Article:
Friday, November 7, 2008


"Contact" (Robert Zemeckis, 1997)

"There are only two ways to live your life. One is as though nothing is a miracle. The other is as though everything is a miracle."

In one of his later books,* Arthur C. Clarke tells the story of mankind's first encounter with an alien construct -- a galaxy-spanning robot "starglider" scout passing by our solar system on its way to "God knows what?" Communication is established, transmissions fly fast and furious, and then someone asks "Do you know God?" The probe does its best not to perform a NOMAD version of a spit-take, and its dismissal of the concept** eliminates religion from the Earth in (as Douglas Adams described it) "a puff of logic."

Contact" is a scaled-back version of the Carl Sagan novel about humankind's First Contact: we get a series of blips from Deep Space via The Very Large Array*** and translate them to create a means of meeting. The focus of the film is an agnostic SETI scientist named Elanor Arroway (Jodie Foster) who is a brilliant scientist, but a lousy politician. She struggles with the question of Faith throughout the movie to her detriment and comes away from the experience questioning, but filled with belief.

Religion and Science do not sit in the same pew, but to possess a sense of wonder implies some kind of faith. When he asked what he thought about while waiting to be launched into orbit,
John Glenn replied, "I just sat there thinking that every part and instrument was contracted to the lowest bidder."

You have to believe in some-thing. Arroway is confronted by a crisis of Faith and finds out what it's like to be on the recieving end of a bunch of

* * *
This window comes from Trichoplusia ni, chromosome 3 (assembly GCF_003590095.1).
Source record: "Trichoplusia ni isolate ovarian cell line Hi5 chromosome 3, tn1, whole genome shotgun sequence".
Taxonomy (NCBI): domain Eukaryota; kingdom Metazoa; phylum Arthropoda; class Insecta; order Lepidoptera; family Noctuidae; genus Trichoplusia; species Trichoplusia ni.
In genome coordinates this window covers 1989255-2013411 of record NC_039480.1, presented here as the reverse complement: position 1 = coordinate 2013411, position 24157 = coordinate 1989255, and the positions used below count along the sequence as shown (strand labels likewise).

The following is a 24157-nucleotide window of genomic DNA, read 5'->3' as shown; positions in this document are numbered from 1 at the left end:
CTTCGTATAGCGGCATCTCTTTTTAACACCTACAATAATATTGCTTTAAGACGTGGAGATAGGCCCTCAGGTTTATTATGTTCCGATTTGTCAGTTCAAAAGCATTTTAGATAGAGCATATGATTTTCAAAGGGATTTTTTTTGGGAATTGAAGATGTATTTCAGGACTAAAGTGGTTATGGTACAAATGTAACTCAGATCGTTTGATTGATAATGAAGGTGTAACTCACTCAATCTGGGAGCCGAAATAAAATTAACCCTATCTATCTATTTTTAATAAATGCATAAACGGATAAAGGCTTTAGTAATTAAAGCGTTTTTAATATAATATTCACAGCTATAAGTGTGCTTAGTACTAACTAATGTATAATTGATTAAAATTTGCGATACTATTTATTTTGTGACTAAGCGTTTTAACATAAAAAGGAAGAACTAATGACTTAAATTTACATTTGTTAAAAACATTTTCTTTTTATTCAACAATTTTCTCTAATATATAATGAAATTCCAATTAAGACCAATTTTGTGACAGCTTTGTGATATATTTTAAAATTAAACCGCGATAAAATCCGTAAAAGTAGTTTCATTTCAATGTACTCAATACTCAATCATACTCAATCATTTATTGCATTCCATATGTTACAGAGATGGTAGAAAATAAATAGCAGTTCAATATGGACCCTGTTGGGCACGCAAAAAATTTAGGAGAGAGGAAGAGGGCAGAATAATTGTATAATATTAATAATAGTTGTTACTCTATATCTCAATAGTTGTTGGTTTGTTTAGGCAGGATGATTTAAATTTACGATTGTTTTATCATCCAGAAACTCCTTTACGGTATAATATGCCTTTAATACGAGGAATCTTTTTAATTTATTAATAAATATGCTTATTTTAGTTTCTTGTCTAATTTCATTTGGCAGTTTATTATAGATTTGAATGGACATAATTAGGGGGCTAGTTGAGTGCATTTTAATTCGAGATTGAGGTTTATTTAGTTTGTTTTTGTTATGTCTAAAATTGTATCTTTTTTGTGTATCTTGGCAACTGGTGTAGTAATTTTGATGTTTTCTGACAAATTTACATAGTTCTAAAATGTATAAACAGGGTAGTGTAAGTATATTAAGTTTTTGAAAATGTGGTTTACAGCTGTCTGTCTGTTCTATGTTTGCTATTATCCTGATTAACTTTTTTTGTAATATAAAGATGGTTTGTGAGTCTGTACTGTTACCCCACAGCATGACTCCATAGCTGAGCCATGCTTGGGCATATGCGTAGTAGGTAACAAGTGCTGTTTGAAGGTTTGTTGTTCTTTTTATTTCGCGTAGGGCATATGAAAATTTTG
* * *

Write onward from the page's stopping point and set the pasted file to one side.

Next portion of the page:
Doubting Thomas's. And the entire movie becomes a reverse of its galaxy-spanning opening shot**** (reminscent of "The Powers of Ten"), as we start from Earth orbit with a cacophony of broadcast data, and as we accelerate away past the speed of light, we catch up with the transmissions we have sent out in space throughout the 20th century until we reach the extent of our influence and the Universe goes quiet. We roam through star-clusters and birthing star-systems amidst nebulae, until we reach the goal--the eyes of a child, Ellie Arroway's eyes, specifically. Those eyes will dim in wonder and with worry when Jodie Foster takes over the role (from young Jena Malone). But, in space, when confronted with the sheer splendor of the Universe, Zemeckis will morph Foster's face into Malone's as she stammers "So beautiful. No words. They should have sent a poet."

Perhaps they already did. For
at film's end, as we leave Arroway to ponder her journey of Belief and the Mystery of Faith, she picks up a palm-full of New Mexico sand, and sees a pattern that she has seen before.

To see a world in a grain of sand,
And a heaven in a wild flower,
Hold infinity in the palm of your hand,
And eternity in an hour.

William Blake "Auguries of Innocence"

* "The Fountains of Paradise" ©1979

** "2069 June 08 GMT 1537. Message 6943. Sequence 2. Starglider to Earth:"

"The hypothesis you refer to as God, thought not disprovable by logic alone, is unnecessary for the following reason."

"If you assume that the universe can be quote explained unquote as the creation of an entity known as God, he must obviously be of a higher degree of organization than his product. Thus you have more than doubled the size of the original problem, and have taken the first step on a diverging infinite regress. William of Ockham pointed out as recently as your fourteenth century that entities should not be multiplied unnecessarily. I cannot therefore understand why this debate continues."

*** When dealing with landscapes cosmic, it always helps to capitalize...a lot.


1 comment:

Walaka said...

I would think that "Oh, the humanity" would be one of the broadcast snippets included... it seems it would have worked on a number of levels...